Energy Efficiency High on the Federal Policy Agenda

The past few months have been very busy ones on national energy policy. Since the Obama Administration and the new Congress started work, energy and energy efficiency have been high on the federal policy agenda. Below are highlights of the latest on progress towards energy legislation in the Senate; energy and climate legislation in the South; initial efforts to develop a new federal transportation bill and other transportation policies; and an update on use of federal stimulus funds for energy efficiency. ACEEE has been very active in these efforts, testifying before Congress five times in the past few months.  Testimony has addressed efficiency programs for buildings and industry, appliance and equipment efficiency standards, energy efficiency resource standards, and the importance of paying more attention to human behavior issues in developing energy efficiency practices, programs and policies.

Front-Burner Energy Legislation in House and Senate

Earlier this year in the Grapevine Online, we referred to the “energy trifecta” that we expected to see play out in the 111th Congress. As predicted, that trifecta is currently in play including energy legislation, climate change legislation, and economic stimulus programs.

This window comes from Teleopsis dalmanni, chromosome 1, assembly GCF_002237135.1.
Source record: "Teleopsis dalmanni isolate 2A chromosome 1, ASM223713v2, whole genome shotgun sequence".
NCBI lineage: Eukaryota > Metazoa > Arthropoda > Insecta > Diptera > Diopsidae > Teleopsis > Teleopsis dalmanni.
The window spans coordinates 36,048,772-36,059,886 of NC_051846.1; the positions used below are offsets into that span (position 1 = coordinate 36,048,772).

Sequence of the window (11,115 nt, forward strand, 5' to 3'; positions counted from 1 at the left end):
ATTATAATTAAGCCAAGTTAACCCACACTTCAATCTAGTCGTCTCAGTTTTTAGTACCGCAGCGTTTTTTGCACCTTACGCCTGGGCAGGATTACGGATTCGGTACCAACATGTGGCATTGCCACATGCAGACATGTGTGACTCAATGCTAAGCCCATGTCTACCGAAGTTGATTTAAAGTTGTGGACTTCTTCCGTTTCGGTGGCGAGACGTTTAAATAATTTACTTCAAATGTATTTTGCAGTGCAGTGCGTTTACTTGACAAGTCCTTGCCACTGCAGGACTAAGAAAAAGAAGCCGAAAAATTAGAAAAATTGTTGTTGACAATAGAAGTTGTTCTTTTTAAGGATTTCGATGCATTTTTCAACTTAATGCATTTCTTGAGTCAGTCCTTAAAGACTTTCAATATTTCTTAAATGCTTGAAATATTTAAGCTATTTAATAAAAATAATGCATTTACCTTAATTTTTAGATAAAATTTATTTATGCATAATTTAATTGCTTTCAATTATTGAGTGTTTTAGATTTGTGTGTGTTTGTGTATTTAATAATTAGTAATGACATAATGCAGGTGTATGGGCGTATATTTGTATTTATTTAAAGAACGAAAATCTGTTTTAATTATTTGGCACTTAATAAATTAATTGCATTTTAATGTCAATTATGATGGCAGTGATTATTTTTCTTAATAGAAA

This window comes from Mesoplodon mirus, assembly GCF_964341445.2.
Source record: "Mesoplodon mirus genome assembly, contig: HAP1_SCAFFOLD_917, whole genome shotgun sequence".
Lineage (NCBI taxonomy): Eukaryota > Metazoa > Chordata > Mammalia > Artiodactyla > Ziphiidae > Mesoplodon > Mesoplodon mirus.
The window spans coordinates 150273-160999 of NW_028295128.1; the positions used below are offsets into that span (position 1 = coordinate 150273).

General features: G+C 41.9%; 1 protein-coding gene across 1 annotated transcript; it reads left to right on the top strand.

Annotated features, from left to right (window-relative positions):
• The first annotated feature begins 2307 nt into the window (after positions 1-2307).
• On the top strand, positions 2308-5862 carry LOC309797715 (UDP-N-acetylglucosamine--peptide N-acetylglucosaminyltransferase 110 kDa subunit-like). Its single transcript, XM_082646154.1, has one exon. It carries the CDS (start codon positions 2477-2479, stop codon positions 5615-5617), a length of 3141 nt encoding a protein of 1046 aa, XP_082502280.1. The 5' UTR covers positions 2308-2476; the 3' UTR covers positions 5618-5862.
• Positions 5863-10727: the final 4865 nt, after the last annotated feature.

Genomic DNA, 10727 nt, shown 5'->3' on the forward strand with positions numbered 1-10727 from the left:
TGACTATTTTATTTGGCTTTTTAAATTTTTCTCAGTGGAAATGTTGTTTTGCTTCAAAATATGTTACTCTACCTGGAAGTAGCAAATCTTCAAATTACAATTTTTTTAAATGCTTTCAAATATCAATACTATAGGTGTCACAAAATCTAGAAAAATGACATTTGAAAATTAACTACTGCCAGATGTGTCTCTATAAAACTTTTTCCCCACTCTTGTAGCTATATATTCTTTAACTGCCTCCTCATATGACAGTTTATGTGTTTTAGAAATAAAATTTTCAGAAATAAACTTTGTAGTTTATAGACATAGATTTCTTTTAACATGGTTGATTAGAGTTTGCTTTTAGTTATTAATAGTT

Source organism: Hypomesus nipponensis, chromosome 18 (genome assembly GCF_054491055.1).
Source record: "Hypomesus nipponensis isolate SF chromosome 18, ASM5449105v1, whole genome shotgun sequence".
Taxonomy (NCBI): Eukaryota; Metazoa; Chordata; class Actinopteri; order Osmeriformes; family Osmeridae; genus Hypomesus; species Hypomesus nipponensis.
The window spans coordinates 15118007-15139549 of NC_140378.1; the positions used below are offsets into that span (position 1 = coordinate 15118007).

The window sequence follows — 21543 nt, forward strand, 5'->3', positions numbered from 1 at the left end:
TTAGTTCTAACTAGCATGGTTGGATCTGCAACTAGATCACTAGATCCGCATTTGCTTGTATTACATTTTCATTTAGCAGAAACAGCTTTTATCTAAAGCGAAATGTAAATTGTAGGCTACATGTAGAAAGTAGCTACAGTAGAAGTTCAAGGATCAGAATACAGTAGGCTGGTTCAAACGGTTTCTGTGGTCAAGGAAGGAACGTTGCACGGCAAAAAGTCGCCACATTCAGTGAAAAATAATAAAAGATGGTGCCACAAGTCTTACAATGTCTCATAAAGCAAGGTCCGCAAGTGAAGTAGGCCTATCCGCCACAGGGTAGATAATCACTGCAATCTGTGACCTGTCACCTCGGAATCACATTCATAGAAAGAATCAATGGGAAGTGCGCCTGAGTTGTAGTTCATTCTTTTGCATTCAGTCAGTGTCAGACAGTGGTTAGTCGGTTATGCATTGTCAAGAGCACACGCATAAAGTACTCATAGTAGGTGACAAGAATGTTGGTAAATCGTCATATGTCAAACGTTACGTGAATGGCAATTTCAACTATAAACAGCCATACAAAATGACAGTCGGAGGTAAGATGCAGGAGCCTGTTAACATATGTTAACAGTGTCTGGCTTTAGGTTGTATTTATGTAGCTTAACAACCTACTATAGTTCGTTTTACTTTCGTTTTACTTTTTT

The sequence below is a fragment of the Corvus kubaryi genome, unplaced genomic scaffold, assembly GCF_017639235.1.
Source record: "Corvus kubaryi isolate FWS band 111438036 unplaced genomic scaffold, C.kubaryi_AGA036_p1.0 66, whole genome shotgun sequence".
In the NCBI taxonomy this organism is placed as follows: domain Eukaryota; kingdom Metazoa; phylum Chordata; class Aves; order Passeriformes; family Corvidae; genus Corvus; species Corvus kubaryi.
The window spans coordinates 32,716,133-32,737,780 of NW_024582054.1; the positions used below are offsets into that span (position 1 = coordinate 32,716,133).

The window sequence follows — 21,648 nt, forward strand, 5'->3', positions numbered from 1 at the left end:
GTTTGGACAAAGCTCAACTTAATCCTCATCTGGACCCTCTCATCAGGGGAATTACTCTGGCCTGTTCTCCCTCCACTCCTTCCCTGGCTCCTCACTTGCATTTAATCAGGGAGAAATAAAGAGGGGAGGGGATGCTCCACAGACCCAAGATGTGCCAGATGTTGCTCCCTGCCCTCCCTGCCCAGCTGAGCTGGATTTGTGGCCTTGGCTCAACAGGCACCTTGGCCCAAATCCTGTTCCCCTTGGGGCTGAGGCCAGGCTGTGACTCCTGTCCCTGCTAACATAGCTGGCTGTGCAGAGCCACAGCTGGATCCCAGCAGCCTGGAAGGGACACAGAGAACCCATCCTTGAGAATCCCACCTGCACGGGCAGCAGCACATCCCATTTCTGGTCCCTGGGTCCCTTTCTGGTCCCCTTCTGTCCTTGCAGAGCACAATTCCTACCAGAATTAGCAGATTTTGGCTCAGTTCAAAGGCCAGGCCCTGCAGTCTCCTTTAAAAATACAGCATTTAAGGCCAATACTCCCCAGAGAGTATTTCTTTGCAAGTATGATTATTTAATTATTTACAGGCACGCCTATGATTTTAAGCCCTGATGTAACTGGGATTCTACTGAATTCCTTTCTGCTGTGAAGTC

Starting with the most recent developments, the House Energy and Commerce Committee successfully completed its work to pass a combined energy and climate bill, H.R. 2454, on May 21, 2009. With much hard work and negotiation, the Committee staff crafted a largely positive piece of legislation that includes many elements ACEEE encouraged and supported. Elements related to energy efficiency include:

  • A combined energy efficiency and renewable energy electricity standard requiring 20% of 2020 electric sales to come from efficiency and renewables, with efficiency 5-8% and renewables 12-15%. ACEEE estimates that this will result in about 3% efficiency savings in 2020, beyond business-as-usual.
  • Building energy efficiency programs including improved building codes, retrofit programs, energy-efficient manufactured housing, and building labeling.
  • New appliance efficiency standards on six products plus reforms to the process for setting new standards.
  • Clean transportation—a significant transportation planning section, electric vehicle infrastructure provisions, and a weak “cash for clunkers” program to encourage replacement of gas-guzzlers now on the road (read ACEEE’s reactions to this last provision).
  • A new provision that creates building assessment centers, which build on the Industrial Assessment Center and establishes regional coordinating centers.
  • Significant allocations of funding for efficiency programs with 9.5% of emissions allowances initially going to a variety of state-based efficiency programs (the percentage declines over time to 4.5%), 0.5% of allowances for building code compliance, at least 3% of initial allowances going to efficiency programs administered by gas distribution companies, and at least 0.9% of initial allowances going to programs to reduce fuel oil and propane use (the latter two eventually decline to zero).

A summary of the efficiency provisions in the bill and links to the full bill can be found at http://ase.org/content/article/detail/5612.